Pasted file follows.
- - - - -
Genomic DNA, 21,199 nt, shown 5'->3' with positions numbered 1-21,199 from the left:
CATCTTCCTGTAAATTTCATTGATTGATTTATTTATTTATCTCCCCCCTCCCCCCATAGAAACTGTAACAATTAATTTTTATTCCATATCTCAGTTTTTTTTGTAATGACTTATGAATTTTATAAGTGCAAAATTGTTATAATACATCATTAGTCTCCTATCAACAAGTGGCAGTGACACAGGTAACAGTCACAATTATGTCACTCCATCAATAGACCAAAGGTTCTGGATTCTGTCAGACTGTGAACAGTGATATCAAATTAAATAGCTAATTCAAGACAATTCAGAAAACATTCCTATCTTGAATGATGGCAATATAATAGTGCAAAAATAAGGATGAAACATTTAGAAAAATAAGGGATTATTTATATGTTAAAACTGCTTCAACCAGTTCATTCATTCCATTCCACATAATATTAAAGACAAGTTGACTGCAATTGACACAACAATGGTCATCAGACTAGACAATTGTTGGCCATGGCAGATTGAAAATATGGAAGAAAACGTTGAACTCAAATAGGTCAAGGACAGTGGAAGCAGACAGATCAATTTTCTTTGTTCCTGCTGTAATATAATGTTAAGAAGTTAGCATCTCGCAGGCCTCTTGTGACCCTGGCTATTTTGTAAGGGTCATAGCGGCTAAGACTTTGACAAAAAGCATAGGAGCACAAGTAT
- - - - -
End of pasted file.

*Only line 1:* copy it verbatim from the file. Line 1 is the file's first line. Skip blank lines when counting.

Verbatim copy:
Genomic DNA, 21,199 nt, shown 5'->3' with positions numbered 1-21,199 from the left: